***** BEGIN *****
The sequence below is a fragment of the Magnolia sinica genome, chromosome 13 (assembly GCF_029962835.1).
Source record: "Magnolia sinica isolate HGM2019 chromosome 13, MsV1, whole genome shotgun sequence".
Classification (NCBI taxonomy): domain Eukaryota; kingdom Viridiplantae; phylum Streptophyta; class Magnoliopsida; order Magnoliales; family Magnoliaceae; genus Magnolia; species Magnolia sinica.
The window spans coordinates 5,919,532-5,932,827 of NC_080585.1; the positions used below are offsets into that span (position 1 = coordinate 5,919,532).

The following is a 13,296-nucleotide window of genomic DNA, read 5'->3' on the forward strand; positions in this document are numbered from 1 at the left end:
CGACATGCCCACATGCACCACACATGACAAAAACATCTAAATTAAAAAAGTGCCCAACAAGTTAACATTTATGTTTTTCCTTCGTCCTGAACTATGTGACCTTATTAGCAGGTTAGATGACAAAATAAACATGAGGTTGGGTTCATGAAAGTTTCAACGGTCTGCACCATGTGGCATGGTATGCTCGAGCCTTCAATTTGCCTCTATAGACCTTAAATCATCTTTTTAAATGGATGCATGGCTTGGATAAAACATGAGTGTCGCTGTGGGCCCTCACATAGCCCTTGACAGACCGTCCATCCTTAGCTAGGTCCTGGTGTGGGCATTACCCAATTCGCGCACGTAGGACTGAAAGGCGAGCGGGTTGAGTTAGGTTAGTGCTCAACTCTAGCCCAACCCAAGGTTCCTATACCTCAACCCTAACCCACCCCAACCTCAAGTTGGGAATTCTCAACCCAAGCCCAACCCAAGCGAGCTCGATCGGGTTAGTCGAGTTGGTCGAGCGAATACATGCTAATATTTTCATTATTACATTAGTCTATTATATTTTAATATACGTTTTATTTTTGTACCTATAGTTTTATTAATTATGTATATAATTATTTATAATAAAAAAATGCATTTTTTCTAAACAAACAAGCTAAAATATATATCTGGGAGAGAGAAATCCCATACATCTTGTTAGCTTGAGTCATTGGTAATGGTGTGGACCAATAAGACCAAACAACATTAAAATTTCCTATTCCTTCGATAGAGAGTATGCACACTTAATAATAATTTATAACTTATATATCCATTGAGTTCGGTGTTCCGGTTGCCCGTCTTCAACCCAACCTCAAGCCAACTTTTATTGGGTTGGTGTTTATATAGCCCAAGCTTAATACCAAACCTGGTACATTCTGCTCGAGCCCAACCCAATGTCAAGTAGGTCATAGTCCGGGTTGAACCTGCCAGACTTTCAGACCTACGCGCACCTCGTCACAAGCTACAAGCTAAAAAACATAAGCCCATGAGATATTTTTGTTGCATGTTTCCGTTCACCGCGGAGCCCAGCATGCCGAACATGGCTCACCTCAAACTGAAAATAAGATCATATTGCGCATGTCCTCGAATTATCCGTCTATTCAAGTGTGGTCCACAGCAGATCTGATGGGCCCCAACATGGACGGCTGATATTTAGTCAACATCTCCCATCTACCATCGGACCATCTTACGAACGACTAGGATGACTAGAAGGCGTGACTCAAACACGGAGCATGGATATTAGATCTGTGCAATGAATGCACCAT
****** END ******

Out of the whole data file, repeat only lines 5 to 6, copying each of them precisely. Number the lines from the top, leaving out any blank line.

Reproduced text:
The following is a 13,296-nucleotide window of genomic DNA, read 5'->3' on the forward strand; positions in this document are numbered from 1 at the left end:
CGACATGCCCACATGCACCACACATGACAAAAACATCTAAATTAAAAAAGTGCCCAACAAGTTAACATTTATGTTTTTCCTTCGTCCTGAACTATGTGACCTTATTAGCAGGTTAGATGACAAAATAAACATGAGGTTGGGTTCATGAAAGTTTCAACGGTCTGCACCATGTGGCATGGTATGCTCGAGCCTTCAATTTGCCTCTATAGACCTTAAATCATCTTTTTAAATGGATGCATGGCTTGGATAAAACATGAGTGTCGCTGTGGGCCCTCACATAGCCCTTGACAGACCGTCCATCCTTAGCTAGGTCCTGGTGTGGGCATTACCCAATTCGCGCACGTAGGACTGAAAGGCGAGCGGGTTGAGTTAGGTTAGTGCTCAACTCTAGCCCAACCCAAGGTTCCTATACCTCAACCCTAACCCACCCCAACCTCAAGTTGGGAATTCTCAACCCAAGCCCAACCCAAGCGAGCTCGATCGGGTTAGTCGAGTTGGTCGAGCGAATACATGCTAATATTTTCATTATTACATTAGTCTATTATATTTTAATATACGTTTTATTTTTGTACCTATAGTTTTATTAATTATGTATATAATTATTTATAATAAAAAAATGCATTTTTTCTAAACAAACAAGCTAAAATATATATCTGGGAGAGAGAAATCCCATACATCTTGTTAGCTTGAGTCATTGGTAATGGTGTGGACCAATAAGACCAAACAACATTAAAATTTCCTATTCCTTCGATAGAGAGTATGCACACTTAATAATAATTTATAACTTATATATCCATTGAGTTCGGTGTTCCGGTTGCCCGTCTTCAACCCAACCTCAAGCCAACTTTTATTGGGTTGGTGTTTATATAGCCCAAGCTTAATACCAAACCTGGTACATTCTGCTCGAGCCCAACCCAATGTCAAGTAGGTCATAGTCCGGGTTGAACCTGCCAGACTTTCAGACCTACGCGCACCTCGTCACAAGCTACAAGCTAAAAAACATAAGCCCATGAGATATTTTTGTTGCATGTTTCCGTTCACCGCGGAGCCCAGCATGCCGAACATGGCTCACCTCAAACTGAAAATAAGATCATATTGCGCATGTCCTCGAATTATCCGTCTATTCAAGTGTGGTCCACAGCAGATCTGATGGGCCCCAACATGGACGGCTGATATTTAGTCAACATCTCCCATCTACCATCGGACCATCTTACGAACGACTAGGATGACTAGAAGGCGTGACTCAAACACGGAGCATGGATATTAGATCTGTGCAATGAATGCACCAT